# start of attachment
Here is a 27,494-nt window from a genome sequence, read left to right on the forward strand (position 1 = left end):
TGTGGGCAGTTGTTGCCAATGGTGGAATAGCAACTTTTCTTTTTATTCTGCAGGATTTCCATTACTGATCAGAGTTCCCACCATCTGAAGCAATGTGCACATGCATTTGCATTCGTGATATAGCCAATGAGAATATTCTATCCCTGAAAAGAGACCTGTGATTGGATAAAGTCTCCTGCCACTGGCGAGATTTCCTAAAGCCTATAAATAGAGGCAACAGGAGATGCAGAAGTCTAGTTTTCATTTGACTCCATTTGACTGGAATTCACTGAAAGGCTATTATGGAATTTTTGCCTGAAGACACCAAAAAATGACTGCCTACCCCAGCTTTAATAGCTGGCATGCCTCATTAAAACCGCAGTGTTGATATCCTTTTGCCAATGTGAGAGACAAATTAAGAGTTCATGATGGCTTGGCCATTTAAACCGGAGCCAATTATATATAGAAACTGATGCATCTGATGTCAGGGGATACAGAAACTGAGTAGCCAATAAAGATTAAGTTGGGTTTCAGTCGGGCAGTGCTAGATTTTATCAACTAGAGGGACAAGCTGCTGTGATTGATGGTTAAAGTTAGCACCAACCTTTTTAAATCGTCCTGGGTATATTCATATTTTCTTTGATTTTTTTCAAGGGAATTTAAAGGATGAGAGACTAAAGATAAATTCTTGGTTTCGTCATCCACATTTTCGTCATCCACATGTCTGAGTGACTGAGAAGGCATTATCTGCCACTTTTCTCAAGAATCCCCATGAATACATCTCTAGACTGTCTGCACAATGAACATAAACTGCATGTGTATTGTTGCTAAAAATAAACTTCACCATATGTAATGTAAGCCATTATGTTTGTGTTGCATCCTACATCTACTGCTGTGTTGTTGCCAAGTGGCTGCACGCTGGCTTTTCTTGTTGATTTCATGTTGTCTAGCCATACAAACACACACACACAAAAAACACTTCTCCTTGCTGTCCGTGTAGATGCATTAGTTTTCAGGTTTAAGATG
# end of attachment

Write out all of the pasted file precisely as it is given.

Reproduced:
Here is a 27,494-nt window from a genome sequence, read left to right on the forward strand (position 1 = left end):
TGTGGGCAGTTGTTGCCAATGGTGGAATAGCAACTTTTCTTTTTATTCTGCAGGATTTCCATTACTGATCAGAGTTCCCACCATCTGAAGCAATGTGCACATGCATTTGCATTCGTGATATAGCCAATGAGAATATTCTATCCCTGAAAAGAGACCTGTGATTGGATAAAGTCTCCTGCCACTGGCGAGATTTCCTAAAGCCTATAAATAGAGGCAACAGGAGATGCAGAAGTCTAGTTTTCATTTGACTCCATTTGACTGGAATTCACTGAAAGGCTATTATGGAATTTTTGCCTGAAGACACCAAAAAATGACTGCCTACCCCAGCTTTAATAGCTGGCATGCCTCATTAAAACCGCAGTGTTGATATCCTTTTGCCAATGTGAGAGACAAATTAAGAGTTCATGATGGCTTGGCCATTTAAACCGGAGCCAATTATATATAGAAACTGATGCATCTGATGTCAGGGGATACAGAAACTGAGTAGCCAATAAAGATTAAGTTGGGTTTCAGTCGGGCAGTGCTAGATTTTATCAACTAGAGGGACAAGCTGCTGTGATTGATGGTTAAAGTTAGCACCAACCTTTTTAAATCGTCCTGGGTATATTCATATTTTCTTTGATTTTTTTCAAGGGAATTTAAAGGATGAGAGACTAAAGATAAATTCTTGGTTTCGTCATCCACATTTTCGTCATCCACATGTCTGAGTGACTGAGAAGGCATTATCTGCCACTTTTCTCAAGAATCCCCATGAATACATCTCTAGACTGTCTGCACAATGAACATAAACTGCATGTGTATTGTTGCTAAAAATAAACTTCACCATATGTAATGTAAGCCATTATGTTTGTGTTGCATCCTACATCTACTGCTGTGTTGTTGCCAAGTGGCTGCACGCTGGCTTTTCTTGTTGATTTCATGTTGTCTAGCCATACAAACACACACACACAAAAAACACTTCTCCTTGCTGTCCGTGTAGATGCATTAGTTTTCAGGTTTAAGATG